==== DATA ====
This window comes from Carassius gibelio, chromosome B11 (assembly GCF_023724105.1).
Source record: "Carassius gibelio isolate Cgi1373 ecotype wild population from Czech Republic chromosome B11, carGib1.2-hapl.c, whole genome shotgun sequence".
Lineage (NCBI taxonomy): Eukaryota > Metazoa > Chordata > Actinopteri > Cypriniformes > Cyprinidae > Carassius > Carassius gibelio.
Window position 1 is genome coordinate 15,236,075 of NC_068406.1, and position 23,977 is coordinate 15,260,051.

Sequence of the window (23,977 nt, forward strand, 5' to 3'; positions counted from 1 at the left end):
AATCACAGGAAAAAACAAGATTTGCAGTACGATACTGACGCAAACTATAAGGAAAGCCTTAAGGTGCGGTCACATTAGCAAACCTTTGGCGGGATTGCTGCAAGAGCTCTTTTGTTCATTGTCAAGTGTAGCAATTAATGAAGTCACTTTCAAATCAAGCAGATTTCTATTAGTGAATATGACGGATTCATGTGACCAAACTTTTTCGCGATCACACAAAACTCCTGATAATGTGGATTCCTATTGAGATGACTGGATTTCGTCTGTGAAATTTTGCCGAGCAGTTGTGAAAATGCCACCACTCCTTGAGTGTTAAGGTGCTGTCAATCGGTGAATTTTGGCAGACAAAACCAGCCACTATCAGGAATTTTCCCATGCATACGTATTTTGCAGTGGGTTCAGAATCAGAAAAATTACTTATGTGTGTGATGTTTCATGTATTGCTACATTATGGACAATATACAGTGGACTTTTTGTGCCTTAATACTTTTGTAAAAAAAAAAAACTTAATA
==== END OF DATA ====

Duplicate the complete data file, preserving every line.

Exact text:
This window comes from Carassius gibelio, chromosome B11 (assembly GCF_023724105.1).
Source record: "Carassius gibelio isolate Cgi1373 ecotype wild population from Czech Republic chromosome B11, carGib1.2-hapl.c, whole genome shotgun sequence".
Lineage (NCBI taxonomy): Eukaryota > Metazoa > Chordata > Actinopteri > Cypriniformes > Cyprinidae > Carassius > Carassius gibelio.
Window position 1 is genome coordinate 15,236,075 of NC_068406.1, and position 23,977 is coordinate 15,260,051.

Sequence of the window (23,977 nt, forward strand, 5' to 3'; positions counted from 1 at the left end):
AATCACAGGAAAAAACAAGATTTGCAGTACGATACTGACGCAAACTATAAGGAAAGCCTTAAGGTGCGGTCACATTAGCAAACCTTTGGCGGGATTGCTGCAAGAGCTCTTTTGTTCATTGTCAAGTGTAGCAATTAATGAAGTCACTTTCAAATCAAGCAGATTTCTATTAGTGAATATGACGGATTCATGTGACCAAACTTTTTCGCGATCACACAAAACTCCTGATAATGTGGATTCCTATTGAGATGACTGGATTTCGTCTGTGAAATTTTGCCGAGCAGTTGTGAAAATGCCACCACTCCTTGAGTGTTAAGGTGCTGTCAATCGGTGAATTTTGGCAGACAAAACCAGCCACTATCAGGAATTTTCCCATGCATACGTATTTTGCAGTGGGTTCAGAATCAGAAAAATTACTTATGTGTGTGATGTTTCATGTATTGCTACATTATGGACAATATACAGTGGACTTTTTGTGCCTTAATACTTTTGTAAAAAAAAAAAACTTAATA